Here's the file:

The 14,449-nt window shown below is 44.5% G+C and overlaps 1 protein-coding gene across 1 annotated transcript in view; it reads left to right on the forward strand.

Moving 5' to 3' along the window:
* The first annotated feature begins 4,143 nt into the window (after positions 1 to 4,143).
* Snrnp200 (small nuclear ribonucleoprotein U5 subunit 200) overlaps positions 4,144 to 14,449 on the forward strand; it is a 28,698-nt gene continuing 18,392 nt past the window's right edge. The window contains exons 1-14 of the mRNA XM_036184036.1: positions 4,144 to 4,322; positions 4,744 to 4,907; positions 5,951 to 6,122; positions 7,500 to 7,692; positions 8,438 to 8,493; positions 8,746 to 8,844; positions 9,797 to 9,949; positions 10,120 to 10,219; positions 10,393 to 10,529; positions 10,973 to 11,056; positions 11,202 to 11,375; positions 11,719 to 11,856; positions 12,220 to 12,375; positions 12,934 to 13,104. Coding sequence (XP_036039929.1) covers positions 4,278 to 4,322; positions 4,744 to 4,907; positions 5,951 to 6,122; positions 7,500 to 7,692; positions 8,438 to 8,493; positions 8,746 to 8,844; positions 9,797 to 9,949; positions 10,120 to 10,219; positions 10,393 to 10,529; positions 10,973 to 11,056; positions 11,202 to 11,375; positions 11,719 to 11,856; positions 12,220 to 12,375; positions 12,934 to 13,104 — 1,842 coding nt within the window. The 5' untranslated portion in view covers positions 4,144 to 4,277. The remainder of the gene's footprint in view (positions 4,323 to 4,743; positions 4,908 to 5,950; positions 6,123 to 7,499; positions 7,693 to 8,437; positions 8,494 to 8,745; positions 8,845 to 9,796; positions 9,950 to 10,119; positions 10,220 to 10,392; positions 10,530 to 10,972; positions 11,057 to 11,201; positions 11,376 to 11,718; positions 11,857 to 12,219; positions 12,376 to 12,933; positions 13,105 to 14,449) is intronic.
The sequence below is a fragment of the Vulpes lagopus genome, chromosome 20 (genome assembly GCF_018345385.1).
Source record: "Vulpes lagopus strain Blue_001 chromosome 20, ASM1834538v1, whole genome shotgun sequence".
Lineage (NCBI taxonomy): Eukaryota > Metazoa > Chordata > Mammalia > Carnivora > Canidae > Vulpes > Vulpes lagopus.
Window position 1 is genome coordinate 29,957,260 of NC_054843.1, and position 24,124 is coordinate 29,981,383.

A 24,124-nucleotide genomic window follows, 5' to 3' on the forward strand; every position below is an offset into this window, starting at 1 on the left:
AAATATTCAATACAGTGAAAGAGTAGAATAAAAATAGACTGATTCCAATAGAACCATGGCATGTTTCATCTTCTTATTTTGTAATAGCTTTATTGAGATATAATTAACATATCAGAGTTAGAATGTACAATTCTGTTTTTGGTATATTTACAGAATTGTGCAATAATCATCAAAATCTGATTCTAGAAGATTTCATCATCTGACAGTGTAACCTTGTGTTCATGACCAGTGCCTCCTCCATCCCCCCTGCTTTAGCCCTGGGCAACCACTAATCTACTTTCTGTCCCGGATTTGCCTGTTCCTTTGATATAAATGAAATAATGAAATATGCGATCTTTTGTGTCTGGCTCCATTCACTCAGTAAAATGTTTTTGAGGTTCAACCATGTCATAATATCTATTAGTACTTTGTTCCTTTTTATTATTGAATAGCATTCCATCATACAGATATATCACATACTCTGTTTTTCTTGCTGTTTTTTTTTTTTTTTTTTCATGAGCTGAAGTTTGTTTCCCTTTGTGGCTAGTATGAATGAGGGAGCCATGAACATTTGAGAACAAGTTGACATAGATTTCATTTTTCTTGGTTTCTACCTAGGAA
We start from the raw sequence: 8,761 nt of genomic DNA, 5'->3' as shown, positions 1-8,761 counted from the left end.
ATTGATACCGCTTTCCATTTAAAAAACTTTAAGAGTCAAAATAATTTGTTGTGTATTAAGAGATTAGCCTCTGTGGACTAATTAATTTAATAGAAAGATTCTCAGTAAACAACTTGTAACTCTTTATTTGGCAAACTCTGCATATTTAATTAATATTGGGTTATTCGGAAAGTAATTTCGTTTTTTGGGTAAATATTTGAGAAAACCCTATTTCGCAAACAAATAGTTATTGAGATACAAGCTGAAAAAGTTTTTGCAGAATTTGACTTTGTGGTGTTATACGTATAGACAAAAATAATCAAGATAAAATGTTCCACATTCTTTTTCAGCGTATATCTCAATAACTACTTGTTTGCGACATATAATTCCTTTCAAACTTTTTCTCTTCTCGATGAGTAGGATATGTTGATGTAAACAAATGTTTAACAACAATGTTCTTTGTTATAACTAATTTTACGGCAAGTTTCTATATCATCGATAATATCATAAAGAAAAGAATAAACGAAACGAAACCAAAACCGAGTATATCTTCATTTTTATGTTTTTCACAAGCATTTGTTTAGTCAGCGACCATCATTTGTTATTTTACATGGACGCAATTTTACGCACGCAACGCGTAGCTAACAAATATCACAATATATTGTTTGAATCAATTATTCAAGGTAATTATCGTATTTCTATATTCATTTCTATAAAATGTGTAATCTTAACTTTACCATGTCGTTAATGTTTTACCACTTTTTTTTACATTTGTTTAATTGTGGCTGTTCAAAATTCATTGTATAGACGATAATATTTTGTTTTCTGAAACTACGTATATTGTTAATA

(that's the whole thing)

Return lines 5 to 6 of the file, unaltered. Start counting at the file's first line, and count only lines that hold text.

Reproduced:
The sequence below is a fragment of the Vulpes lagopus genome, chromosome 20 (genome assembly GCF_018345385.1).
Source record: "Vulpes lagopus strain Blue_001 chromosome 20, ASM1834538v1, whole genome shotgun sequence".